Research show that men and women often do not converse freely about menstruation. Shame, taboos and myths associated with menstruation silence the conversation. Silencing conversations about menstruation have negative consequences on women, including: objectification of women's bodies, stereotyping of women as physically, morally and emotionally inferior to men and to extreme cases women losing their uterus due to unhygienic means of menstrual management. On the one hand, not addressing menstruation openly has devastating consequences on women but on the other hand, most men seem oblivious about the impacts on women. Therefore, it is important to engage in open dialogues about menstruation because research have found that such acts empower women and for men, it helps them to understand the construction of societies at a deeper level. I argue that despite considerable development in Science improving understanding of human biology, men in general do not have enough knowledge about menstruation and its effects on women. The purpose of this research study is to examine the knowledge and perspectives about menstruation of culturally diverse male students of Minnesota State University, Mankato. A qualitative semi-structured interview was conducted with nine male participants. It was found that most participants do not have adequate knowledge about biological process of menstruation. Menstruation was also supposed to be a women's issue hence not important for men to understand it. A few participants who considered themselves allies of women had worked on their own to change their perspectives into positive ones. This thesis will contribute to narrowing a gap in literature available on the topic.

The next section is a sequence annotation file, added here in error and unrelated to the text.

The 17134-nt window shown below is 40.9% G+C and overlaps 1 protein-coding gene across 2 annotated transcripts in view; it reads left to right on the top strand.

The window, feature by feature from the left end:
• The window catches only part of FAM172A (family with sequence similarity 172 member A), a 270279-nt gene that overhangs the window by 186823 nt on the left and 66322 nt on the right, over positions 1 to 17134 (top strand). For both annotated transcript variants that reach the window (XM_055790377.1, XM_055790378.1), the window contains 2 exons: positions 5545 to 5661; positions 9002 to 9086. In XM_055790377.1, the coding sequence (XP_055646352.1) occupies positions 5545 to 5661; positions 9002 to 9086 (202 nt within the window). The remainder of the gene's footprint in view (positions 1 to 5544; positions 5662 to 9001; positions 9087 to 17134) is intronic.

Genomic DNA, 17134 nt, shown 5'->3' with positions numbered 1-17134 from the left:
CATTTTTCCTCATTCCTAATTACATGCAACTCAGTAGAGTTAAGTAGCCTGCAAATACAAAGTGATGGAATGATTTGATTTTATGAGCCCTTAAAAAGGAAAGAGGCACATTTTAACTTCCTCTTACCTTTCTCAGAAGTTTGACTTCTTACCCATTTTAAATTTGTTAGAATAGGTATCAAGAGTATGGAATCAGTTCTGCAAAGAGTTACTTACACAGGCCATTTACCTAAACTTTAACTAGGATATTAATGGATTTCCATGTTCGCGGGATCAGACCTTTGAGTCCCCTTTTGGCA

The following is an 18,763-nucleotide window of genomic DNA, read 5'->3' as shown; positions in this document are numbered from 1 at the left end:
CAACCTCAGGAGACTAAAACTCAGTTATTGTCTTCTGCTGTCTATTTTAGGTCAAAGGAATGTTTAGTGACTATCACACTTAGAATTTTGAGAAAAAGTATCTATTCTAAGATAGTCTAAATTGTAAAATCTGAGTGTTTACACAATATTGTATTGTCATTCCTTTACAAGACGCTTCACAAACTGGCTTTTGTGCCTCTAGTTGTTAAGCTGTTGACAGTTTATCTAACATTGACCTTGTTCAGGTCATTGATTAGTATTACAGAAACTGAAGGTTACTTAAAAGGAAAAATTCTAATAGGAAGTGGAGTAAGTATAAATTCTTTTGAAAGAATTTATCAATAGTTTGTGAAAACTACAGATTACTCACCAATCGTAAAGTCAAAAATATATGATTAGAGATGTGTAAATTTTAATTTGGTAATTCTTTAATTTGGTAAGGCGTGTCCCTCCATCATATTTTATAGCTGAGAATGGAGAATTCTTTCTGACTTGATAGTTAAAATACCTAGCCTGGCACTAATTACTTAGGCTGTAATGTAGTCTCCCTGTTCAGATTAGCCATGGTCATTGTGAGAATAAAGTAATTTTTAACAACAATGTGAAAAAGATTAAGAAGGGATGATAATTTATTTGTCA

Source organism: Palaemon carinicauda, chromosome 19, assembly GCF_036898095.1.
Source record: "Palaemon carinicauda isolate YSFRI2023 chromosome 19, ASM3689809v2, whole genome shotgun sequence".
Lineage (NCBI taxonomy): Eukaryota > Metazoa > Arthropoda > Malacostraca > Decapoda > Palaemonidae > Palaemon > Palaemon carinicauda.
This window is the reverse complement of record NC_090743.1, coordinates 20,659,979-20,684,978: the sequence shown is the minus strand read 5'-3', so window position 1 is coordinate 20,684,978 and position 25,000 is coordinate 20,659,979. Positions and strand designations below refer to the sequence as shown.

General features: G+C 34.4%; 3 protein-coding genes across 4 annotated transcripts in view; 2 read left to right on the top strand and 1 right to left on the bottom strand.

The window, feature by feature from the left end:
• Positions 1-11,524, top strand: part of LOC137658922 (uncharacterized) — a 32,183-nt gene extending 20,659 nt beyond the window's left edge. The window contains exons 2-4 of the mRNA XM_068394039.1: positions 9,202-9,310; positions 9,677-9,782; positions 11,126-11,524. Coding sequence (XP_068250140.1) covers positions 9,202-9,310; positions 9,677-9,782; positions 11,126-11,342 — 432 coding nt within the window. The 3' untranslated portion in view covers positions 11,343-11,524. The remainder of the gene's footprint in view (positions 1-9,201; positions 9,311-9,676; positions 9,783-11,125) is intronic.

Date of Degree
Master of Science (MS)
Gender and Women's Studies
Social and Behavioral Sciences
Rajak, Ishwari, "She Got Her Period: Men's Knowledge and Perspectives on Menstruation" (2015). All Graduate Theses, Dissertations, and Other Capstone Projects. 429.
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